A roadmap to saving veterans’ lives
Vic Martin, commander of the 22nd District of California, shares The American Legion's Be the One message with a veteran during a three-day conference in San Diego. (Photo by Henry Howard)

A roadmap to saving veterans’ lives

“It’s OK to ask for help” was a message that resonated throughout the packed conference room as Department of Veterans Affairs (VA) Secretary Denis McDonough opened the third annual VA SAMHSA conference June 11 in San Diego.

“You know what?” McDonough asked the VA staff, clinicians, active-duty Department of Defense (DoD) professionals and other partners working to reduce suicide among veterans and servicemembers. “Anxiety, depression, isolation, loneliness, those are aspects of the human condition. It's not weakness to name those, it's not weakness to confront those, it's strength.”

It wasn’t simply McDonough’s message. It was one he was conveying on behalf of David and Brenda Fox, the parents of Army Staff Sgt. Parker Gordon Fox, who died by suicide in 2020 at age 25.

“The last line in his note was tell people to get help,” McDonough said in an interview after his speech. “Importantly, he goes on to tell people it's OK to get help. Nobody understands duty in this country better than this country's awesome veterans. So what I'd say is it's OK to get help, as Staff Sgt. Parker Gordon Fox said. Not only that, it's your duty to get help and we want to help you fulfill that duty.”

The messaging throughout the three-day event aligned with The American Legion’s mission, Be the One, to reduce the number of veterans and servicemembers lost to suicide. Speakers, panel discussions and breakout groups fostered solutions-based conversation among the approximately 225 in attendance who are on the front lines of this battle to save lives.

The American Legion had a prominent presence where information materials were distributed to attendees to raise awareness around Be the One.

Vic Martin, commander of the 22nd District in the Department of California, praised the connectivity of the event.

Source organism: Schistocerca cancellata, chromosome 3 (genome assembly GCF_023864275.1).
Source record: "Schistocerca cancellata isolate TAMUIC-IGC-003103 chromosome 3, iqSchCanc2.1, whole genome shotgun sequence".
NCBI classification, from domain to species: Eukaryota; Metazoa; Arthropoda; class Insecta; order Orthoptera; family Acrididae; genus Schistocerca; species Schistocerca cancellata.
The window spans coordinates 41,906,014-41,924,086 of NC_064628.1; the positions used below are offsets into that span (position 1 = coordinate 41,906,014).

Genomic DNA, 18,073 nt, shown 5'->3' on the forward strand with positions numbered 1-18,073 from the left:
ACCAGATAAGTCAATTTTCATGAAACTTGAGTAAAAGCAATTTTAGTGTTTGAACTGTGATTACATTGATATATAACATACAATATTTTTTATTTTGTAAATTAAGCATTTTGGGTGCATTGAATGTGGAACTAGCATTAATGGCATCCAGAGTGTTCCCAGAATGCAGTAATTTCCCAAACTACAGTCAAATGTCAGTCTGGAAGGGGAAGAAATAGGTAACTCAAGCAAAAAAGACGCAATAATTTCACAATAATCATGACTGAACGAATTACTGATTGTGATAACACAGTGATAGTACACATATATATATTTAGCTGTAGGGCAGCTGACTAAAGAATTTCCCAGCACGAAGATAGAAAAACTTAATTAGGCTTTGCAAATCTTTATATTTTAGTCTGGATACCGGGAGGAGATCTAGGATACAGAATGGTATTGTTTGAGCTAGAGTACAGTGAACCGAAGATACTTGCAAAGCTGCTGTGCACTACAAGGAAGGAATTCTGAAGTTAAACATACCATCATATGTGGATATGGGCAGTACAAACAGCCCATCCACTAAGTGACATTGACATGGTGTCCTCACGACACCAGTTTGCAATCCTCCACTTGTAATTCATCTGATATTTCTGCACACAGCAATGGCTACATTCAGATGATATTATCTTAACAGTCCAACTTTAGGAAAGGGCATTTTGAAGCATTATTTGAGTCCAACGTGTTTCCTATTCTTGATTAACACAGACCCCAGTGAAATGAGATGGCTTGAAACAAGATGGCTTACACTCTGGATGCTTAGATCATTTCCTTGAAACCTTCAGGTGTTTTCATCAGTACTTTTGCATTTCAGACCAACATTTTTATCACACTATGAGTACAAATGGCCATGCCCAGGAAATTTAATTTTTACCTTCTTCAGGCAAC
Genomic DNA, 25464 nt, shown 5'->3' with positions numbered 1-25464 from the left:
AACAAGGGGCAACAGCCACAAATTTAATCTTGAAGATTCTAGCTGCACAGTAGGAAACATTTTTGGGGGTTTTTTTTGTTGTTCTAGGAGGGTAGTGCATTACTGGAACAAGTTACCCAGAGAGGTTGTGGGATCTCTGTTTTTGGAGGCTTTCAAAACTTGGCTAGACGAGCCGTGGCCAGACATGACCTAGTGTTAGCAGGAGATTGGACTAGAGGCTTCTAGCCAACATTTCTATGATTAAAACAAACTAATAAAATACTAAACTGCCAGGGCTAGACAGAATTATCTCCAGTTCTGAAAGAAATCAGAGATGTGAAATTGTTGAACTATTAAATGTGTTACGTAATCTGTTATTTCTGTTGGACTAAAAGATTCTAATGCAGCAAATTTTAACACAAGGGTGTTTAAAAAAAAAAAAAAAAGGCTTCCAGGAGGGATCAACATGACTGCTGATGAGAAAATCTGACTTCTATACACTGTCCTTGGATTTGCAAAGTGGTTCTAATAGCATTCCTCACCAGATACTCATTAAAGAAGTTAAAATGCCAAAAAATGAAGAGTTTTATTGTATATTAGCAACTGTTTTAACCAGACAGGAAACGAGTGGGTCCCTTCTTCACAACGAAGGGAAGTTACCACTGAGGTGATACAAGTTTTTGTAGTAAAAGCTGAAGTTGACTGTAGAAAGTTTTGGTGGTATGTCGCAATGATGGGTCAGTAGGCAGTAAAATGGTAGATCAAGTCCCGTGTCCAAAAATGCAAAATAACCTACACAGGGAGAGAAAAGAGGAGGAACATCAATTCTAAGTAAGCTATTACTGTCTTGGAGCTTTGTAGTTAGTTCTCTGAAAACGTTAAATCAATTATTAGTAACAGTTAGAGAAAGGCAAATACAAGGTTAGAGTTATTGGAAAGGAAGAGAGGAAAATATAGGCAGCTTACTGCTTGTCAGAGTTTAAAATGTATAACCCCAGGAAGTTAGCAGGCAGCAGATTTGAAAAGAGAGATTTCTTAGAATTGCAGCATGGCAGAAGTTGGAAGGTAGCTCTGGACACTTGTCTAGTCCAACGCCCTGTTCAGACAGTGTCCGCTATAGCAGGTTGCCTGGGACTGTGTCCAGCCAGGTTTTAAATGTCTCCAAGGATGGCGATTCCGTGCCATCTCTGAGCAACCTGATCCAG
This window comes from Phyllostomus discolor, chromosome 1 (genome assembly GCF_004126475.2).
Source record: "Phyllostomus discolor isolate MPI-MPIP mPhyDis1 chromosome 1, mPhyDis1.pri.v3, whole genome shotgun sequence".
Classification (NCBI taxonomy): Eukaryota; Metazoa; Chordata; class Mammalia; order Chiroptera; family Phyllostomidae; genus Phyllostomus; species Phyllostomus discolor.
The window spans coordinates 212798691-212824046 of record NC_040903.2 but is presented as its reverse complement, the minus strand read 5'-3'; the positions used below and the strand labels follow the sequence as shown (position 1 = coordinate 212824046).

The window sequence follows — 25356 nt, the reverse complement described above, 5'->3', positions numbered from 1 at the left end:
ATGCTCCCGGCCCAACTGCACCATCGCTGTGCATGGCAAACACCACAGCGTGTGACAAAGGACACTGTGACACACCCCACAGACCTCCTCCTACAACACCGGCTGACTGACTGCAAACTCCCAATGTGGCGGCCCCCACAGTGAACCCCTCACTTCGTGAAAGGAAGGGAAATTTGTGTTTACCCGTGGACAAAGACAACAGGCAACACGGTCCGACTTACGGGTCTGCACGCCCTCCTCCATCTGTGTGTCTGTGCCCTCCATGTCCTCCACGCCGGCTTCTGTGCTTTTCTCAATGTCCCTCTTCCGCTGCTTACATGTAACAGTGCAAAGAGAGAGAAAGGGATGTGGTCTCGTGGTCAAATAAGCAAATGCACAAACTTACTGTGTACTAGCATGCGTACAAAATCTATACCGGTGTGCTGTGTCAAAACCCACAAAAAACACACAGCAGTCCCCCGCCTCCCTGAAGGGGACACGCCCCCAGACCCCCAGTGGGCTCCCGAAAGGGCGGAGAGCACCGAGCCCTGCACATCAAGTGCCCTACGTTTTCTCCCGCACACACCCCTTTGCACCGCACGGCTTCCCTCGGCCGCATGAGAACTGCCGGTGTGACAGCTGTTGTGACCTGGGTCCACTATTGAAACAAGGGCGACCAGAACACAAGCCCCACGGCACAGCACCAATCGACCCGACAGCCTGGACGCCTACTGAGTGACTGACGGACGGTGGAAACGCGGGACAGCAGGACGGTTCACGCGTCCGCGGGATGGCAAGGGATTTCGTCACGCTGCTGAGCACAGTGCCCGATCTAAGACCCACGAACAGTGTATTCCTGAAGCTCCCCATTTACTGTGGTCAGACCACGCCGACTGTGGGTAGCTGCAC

“The Be the One program is all about reaching out,” said Martin, a member of Post 275 in La Jolla, Calif. “Not only reaching out to veterans who we feel may need that support and need that help, but also reaching out to the community to ensure that we are able to build relationships with stakeholders to ensure they are knowledgeable about our programs and services.”

Martin also said attendees thanked him and expressed gratitude that The American Legion had a presence.

“It speaks to a collaborative that we, as Legionnaires, need to incorporate into our mission,” he said. “Working with other organizations to not only spread the word about Be the One and the programs we have, but understand how our programs may intertwine with their programs. So the Be the One message can be water carried not just by The American Legion, but by our partners as well. We’re seeing a lot of interest from organizations that are interested in being part of the Be the One mission, and we’re excited about that.”

McDonough is grateful for The American Legion to be aligned in this mission.

“When you think about being there for our veterans, in so many ways VA is emulating the Legion, right?” he said. “The Legion now, for more than a century, has been there in communities for veterans, for their families, for their survivors. At the end of the day, that's the baseline requirement for beating this. The Legion is showing us the way by making sure they're being there for each of their members, for their communities, for all veterans. We're thrilled at VA for the Legion to be our partner in that effort.”

Another critical partner in the mission to end veteran suicides is their families and loved ones.

“We want to be a support to those families,” he said. “We encourage veteran family members, if in crisis, to use the Veteran Crisis Line. Dial 988, press one, we'll get you and your veteran in touch with providers today, if need be.”

McDonough looked ahead beyond the conference, pointing to the group effort required to save at-risk veterans.

“Each of our partners works together with us to make us better,” he explained. “Importantly, each of those partners also holds us to account to make sure that we're doing our part. At the end of the day, we work for the veterans and we want to hold ourselves to account to the veterans. A critical way we do that is by holding ourselves to account to our partners, including our great partners like the Legion.”